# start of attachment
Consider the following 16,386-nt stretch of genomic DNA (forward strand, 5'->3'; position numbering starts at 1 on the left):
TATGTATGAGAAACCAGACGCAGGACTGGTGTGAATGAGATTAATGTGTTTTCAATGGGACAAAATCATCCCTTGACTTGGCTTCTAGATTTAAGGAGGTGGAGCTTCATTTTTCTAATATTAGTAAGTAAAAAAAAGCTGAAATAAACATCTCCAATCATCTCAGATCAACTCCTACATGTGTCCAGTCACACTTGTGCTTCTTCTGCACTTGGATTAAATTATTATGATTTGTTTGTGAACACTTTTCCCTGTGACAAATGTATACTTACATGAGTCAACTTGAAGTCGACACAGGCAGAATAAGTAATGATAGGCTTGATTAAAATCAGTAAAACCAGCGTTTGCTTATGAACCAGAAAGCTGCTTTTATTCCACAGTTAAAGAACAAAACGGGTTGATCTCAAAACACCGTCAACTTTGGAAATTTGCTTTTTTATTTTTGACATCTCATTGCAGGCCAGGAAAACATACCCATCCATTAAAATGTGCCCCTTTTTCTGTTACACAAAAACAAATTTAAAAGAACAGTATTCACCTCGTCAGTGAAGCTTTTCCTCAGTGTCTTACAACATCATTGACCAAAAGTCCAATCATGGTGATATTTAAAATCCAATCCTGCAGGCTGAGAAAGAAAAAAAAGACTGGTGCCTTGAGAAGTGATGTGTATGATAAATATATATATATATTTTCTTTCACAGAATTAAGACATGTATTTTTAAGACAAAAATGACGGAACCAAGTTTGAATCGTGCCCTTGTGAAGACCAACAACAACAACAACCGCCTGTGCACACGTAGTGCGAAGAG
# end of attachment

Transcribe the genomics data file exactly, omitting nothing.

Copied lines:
Consider the following 16,386-nt stretch of genomic DNA (forward strand, 5'->3'; position numbering starts at 1 on the left):
TATGTATGAGAAACCAGACGCAGGACTGGTGTGAATGAGATTAATGTGTTTTCAATGGGACAAAATCATCCCTTGACTTGGCTTCTAGATTTAAGGAGGTGGAGCTTCATTTTTCTAATATTAGTAAGTAAAAAAAAGCTGAAATAAACATCTCCAATCATCTCAGATCAACTCCTACATGTGTCCAGTCACACTTGTGCTTCTTCTGCACTTGGATTAAATTATTATGATTTGTTTGTGAACACTTTTCCCTGTGACAAATGTATACTTACATGAGTCAACTTGAAGTCGACACAGGCAGAATAAGTAATGATAGGCTTGATTAAAATCAGTAAAACCAGCGTTTGCTTATGAACCAGAAAGCTGCTTTTATTCCACAGTTAAAGAACAAAACGGGTTGATCTCAAAACACCGTCAACTTTGGAAATTTGCTTTTTTATTTTTGACATCTCATTGCAGGCCAGGAAAACATACCCATCCATTAAAATGTGCCCCTTTTTCTGTTACACAAAAACAAATTTAAAAGAACAGTATTCACCTCGTCAGTGAAGCTTTTCCTCAGTGTCTTACAACATCATTGACCAAAAGTCCAATCATGGTGATATTTAAAATCCAATCCTGCAGGCTGAGAAAGAAAAAAAAGACTGGTGCCTTGAGAAGTGATGTGTATGATAAATATATATATATATTTTCTTTCACAGAATTAAGACATGTATTTTTAAGACAAAAATGACGGAACCAAGTTTGAATCGTGCCCTTGTGAAGACCAACAACAACAACAACCGCCTGTGCACACGTAGTGCGAAGAG